Warm waters boosted 2017's major hurricane tally, study says

September 27, 2018 by Seth Borenstein
Warm waters boosted 2017's major hurricane tally, study says
This Thursday, Sept. 7, 2017 satellite image made available by NOAA shows the eye of Hurricane Irma, left, just north of the island of Hispaniola, with Hurricane Jose, right, in the Atlantic Ocean. Six major hurricanes—with winds of at least 111 mph (178 kph)—spun around the Atlantic in 2017, including Harvey, Irma and Maria which hit parts of the United States and the Caribbean. (NOAA via AP)

The Atlantic's warmer waters triggered the unusual number of major hurricanes last year, according to a new study that predicts the region could see a couple of extra whopper storms each year by the end of the century.

Six major hurricanes—with winds of at least 111 mph (178 kph)—spun around the Atlantic last year, including Harvey, Irma and Maria which hit parts of the United States and the Caribbean. Since 2000, the Atlantic has averaged three major hurricanes a year. Before that the average was closer to two.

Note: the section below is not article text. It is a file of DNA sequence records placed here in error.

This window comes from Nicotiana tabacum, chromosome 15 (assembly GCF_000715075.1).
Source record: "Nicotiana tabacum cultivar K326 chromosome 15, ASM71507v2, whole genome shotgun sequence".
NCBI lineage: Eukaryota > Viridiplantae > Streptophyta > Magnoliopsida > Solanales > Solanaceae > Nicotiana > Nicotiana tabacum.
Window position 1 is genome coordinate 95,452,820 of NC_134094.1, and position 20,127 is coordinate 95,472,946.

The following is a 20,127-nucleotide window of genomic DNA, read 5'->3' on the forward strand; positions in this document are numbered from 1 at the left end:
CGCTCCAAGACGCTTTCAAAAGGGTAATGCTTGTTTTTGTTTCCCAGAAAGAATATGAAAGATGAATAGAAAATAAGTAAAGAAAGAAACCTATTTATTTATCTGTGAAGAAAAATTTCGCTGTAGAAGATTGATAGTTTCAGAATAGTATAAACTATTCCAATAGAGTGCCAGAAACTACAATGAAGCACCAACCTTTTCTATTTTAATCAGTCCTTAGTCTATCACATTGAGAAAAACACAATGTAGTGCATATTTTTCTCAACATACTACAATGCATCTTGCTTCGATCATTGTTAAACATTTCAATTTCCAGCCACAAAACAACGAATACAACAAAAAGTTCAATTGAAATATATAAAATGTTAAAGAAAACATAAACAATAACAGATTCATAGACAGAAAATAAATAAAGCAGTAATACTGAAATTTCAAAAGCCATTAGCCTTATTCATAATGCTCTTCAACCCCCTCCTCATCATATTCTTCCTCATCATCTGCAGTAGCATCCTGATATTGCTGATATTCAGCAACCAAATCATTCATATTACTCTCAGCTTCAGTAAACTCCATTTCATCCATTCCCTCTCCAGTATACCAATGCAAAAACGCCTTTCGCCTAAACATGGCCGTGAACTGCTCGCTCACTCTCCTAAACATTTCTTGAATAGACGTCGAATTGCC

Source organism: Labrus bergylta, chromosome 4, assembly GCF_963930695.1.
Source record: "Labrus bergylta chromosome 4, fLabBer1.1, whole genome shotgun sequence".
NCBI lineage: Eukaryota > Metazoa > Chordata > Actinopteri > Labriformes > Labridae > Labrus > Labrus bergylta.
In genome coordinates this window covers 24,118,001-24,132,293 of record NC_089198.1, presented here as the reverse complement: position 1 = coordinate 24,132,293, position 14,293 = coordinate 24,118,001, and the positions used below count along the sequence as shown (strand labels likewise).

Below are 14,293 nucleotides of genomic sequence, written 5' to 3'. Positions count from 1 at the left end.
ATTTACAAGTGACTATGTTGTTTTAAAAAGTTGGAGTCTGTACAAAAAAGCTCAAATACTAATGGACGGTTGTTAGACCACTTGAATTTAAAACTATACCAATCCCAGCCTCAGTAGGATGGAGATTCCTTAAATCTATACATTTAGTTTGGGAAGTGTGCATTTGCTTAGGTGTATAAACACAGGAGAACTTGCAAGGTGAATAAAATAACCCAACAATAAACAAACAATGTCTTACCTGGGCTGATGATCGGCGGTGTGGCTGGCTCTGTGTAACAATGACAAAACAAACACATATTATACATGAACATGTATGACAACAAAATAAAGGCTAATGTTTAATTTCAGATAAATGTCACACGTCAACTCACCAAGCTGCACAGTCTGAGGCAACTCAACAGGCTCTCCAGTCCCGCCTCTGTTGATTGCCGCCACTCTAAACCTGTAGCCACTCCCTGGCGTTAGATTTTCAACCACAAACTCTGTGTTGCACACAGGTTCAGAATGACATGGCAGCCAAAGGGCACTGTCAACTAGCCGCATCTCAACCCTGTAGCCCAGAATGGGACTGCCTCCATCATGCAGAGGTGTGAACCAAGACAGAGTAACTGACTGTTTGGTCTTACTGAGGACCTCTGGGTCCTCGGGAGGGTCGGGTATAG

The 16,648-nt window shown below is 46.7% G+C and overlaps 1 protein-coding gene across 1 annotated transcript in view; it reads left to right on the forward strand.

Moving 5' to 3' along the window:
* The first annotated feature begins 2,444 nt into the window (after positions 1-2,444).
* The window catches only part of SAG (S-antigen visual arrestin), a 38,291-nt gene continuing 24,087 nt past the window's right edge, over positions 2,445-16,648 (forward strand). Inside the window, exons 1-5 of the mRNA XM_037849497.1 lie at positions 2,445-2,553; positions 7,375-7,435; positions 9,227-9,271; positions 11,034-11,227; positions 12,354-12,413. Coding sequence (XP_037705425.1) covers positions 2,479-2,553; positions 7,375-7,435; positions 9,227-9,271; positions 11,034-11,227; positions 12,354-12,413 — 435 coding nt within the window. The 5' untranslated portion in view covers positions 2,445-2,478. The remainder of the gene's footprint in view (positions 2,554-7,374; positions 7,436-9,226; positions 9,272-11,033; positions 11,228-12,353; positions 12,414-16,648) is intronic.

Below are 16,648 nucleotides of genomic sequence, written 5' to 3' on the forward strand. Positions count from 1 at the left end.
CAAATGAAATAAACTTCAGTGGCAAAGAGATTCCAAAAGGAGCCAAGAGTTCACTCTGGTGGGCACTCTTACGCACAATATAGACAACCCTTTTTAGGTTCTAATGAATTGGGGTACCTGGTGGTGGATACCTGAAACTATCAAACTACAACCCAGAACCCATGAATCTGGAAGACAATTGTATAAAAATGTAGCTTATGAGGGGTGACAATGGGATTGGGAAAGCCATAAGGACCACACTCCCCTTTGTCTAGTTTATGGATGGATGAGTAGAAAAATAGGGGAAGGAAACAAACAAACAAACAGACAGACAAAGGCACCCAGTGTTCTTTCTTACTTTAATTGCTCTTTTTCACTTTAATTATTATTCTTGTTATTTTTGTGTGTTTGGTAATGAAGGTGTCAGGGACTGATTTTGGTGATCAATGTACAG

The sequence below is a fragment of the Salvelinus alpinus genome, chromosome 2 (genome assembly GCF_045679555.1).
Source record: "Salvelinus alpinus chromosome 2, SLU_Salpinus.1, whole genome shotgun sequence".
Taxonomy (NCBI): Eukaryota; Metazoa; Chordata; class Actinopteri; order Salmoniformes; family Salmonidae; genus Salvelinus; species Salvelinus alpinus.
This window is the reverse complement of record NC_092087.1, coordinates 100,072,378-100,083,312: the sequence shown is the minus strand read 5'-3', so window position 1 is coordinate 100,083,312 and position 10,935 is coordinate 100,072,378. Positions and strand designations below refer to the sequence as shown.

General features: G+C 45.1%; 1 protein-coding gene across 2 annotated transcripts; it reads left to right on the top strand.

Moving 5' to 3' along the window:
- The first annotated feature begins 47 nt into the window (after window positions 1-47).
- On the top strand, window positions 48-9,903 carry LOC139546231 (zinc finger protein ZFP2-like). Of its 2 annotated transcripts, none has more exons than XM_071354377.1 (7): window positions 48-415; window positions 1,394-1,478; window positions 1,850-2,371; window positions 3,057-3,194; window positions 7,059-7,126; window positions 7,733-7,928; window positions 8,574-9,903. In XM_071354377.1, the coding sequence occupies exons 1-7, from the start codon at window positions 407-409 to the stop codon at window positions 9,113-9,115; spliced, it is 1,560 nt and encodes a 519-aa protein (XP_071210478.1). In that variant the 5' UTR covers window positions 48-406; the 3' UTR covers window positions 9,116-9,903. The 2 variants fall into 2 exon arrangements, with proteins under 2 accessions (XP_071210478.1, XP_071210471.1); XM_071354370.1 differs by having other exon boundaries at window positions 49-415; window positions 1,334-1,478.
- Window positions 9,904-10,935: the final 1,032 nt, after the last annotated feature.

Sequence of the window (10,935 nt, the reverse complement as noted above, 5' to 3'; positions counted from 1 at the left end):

It may go up to five to eight major hurricanes a year around the year 2100, according to a study in Thursday's journal Science .

"We will see more active seasons like 2017 in the future," said lead author Hiro Murakami, climate scientist and hurricane expert at the National Oceanic and Atmospheric Administration.

So far this year, though, only one Atlantic hurricane, Florence, has reached major status.

Warm acts as fuel for hurricanes. Water has to be at least 79 degrees (26 degrees Celsius) for a storm to form. The warmer the water, the more it can resist forces that would cause it to weaken, said University of Miami hurricane researcher Brian McNoldy, who wasn't part of the study.